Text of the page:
Course info
Oct 11, 2013

The custom post type functionality built into WordPress core allows you to create complex new content types with radically original and unique parameters that can be individually stored and queried later. You’ll be surprised how easy it is to look like a WordPress coding ninja when you start playing with this powerful framework.

About the author
About the author

Chris is a freelance WordPress theme and plugin developer, one half of the design studio Arcane Palette Creative Design, lead developer of WordPress theme shop Museum Themes and Project Manager for the event management plugin Event Espresso. In his free time, he makes electronic music.

More from the author
WordPress Fundamentals: WP_Query and the Loop
1h 45m
May 15, 2015
Get Started With HTML5 Boilerplate
Aug 2, 2014
More courses by Chris Reynolds
Section Introduction Transcripts
Section Introduction Transcripts

Introduction and concepts
Over the last five years, WordPress has been gaining traction, not just as a blogging platform, but also as a content management system. The ability to easily manage posts and pages and move them around with an intuitive admin has contributed greatly to this growth. But where WordPress really allows for creativity and experimentation and development is in the robust framework for developing completely new types of content beyond just blog posts and pages. This course is going to show you how to do that with three different frameworks to allow you to build unique content types for handling everything from a catalog of books, record releases, products, meeting notes, support documents, and more. We'll be talking about some of my favorite parts of WordPress, so this should be a lot of fun, and I hope you enjoy the ride.

Custom Meta Boxes
WordPress comes prebaked with a cool feature called Custom Fields. This incredibly generic sounding feature is hidden by default. When enabled in the Screen Options panel, it displays a number of key input boxes along with the value text areas to go along with those keys. In the past, plugin and themed developers have used this to enable different features. These key value pairs get stored in the post meta table along with other information relevant to that post. Let's say I wanted to display what I was listening to under my post. I could use Custom Fields and create a key called listening_to. In the Value box I could put whatever was in my ITunes playlist at the moment, let's say M83. To display this, I would add some code to my single. php template file. It could go something like this. First, I check if the listening_to meta value exists. If so, I display that value next to a label that says Listening to. I could also create a filter on the content in a plugin to do this automatically so I didn't have to edit my single. php template. That might look like this. I could do this with other key value pairs as well. In fact, I could add as many keys as I wanted and use them in a wide variety of ways. All that information would get stored in the database and associated with that post. Once I've added the key once, it will show up as an option in the dropdown menu to add new Custom Fields. Alternately, I can just enter a new key value pair.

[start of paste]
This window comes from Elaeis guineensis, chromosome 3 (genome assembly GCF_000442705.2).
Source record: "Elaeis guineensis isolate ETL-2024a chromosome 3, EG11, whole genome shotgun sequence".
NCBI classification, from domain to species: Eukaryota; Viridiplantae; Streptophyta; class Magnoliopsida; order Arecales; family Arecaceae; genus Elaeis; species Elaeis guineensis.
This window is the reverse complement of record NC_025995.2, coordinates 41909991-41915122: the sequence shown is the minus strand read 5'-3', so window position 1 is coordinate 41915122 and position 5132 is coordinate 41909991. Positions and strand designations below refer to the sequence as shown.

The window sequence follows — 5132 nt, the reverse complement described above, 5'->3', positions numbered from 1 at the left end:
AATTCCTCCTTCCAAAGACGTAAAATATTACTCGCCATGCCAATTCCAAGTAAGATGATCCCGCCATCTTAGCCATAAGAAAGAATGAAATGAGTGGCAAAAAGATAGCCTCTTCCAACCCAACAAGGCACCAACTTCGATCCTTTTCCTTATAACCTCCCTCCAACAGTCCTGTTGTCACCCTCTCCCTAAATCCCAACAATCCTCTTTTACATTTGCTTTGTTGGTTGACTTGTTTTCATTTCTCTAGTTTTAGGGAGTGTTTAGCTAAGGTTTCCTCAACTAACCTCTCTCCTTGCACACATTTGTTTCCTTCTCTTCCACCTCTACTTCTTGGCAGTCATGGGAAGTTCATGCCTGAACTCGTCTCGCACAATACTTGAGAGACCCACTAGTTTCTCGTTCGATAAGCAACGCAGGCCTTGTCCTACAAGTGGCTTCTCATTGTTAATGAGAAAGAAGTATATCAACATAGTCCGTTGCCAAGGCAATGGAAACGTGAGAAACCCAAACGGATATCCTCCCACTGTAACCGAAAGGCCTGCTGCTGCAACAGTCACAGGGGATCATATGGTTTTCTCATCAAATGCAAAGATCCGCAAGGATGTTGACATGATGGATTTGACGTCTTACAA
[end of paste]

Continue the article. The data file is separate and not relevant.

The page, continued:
Custom Taxonomies
On paper, taxonomies are not nearly as exciting as post types or even post meta. They don't make you look as awesome because there aren't flashy UI enhancements associated with taxonomies. Taxonomies do have their own page in the WordPress dashboard, but it displays the same as the categories or tags page and isn't as exciting as a custom meta box or a custom post type screen tailored to your specific situation. What taxonomies lack in flash, they make up for in utility. There are very few other ways to group posts of any type and none that would be more effective for SEO without significant coding. What's more, the interface for adding new terms is easy and familiar if you've been using WordPress for any amount of time. Taxonomies are best understood as a means to create organizational relationships between data and content. For example, you could use taxonomies to display a list of recipes by ingredients or bands by their band members. Why you could use categories or tags to organize things in this way, it wouldn't make as much sense as creating unique taxonomies.

Putting it All Together
This module is going to be primarily a series of demos wherein we do stuff that combines a bunch of the different things I've talked about like adding custom meta boxes to custom post types and adding taxonomies to those custom post types and then doing stuff with those posts like displaying them with a short code. I'll also be talking more about how to create custom columns for your post types that pull in information from post meta and taxonomies and how to add icons for the menus and admin pages so they look less generic. Let's get started.